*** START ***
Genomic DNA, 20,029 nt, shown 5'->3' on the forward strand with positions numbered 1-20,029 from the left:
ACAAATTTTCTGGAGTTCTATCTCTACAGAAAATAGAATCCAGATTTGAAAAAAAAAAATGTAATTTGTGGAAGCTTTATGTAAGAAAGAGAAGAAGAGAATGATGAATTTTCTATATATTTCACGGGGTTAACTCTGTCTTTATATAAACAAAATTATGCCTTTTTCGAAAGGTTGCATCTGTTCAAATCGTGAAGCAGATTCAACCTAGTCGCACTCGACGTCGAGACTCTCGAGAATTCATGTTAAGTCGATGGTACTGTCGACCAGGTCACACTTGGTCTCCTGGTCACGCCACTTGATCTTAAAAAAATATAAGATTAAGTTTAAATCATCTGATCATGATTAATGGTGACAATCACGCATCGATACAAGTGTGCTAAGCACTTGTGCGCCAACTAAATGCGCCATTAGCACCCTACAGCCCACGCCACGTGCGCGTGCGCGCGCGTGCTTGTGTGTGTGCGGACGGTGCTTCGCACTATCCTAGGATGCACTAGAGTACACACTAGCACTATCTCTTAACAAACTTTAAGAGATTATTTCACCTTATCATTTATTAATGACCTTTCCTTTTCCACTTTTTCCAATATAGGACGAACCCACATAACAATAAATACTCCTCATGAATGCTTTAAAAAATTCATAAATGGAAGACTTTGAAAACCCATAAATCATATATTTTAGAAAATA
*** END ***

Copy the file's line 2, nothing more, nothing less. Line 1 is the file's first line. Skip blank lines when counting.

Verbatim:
ACAAATTTTCTGGAGTTCTATCTCTACAGAAAATAGAATCCAGATTTGAAAAAAAAAAATGTAATTTGTGGAAGCTTTATGTAAGAAAGAGAAGAAGAGAATGATGAATTTTCTATATATTTCACGGGGTTAACTCTGTCTTTATATAAACAAAATTATGCCTTTTTCGAAAGGTTGCATCTGTTCAAATCGTGAAGCAGATTCAACCTAGTCGCACTCGACGTCGAGACTCTCGAGAATTCATGTTAAGTCGATGGTACTGTCGACCAGGTCACACTTGGTCTCCTGGTCACGCCACTTGATCTTAAAAAAATATAAGATTAAGTTTAAATCATCTGATCATGATTAATGGTGACAATCACGCATCGATACAAGTGTGCTAAGCACTTGTGCGCCAACTAAATGCGCCATTAGCACCCTACAGCCCACGCCACGTGCGCGTGCGCGCGCGTGCTTGTGTGTGTGCGGACGGTGCTTCGCACTATCCTAGGATGCACTAGAGTACACACTAGCACTATCTCTTAACAAACTTTAAGAGATTATTTCACCTTATCATTTATTAATGACCTTTCCTTTTCCACTTTTTCCAATATAGGACGAACCCACATAACAATAAATACTCCTCATGAATGCTTTAAAAAATTCATAAATGGAAGACTTTGAAAACCCATAAATCATATATTTTAGAAAATA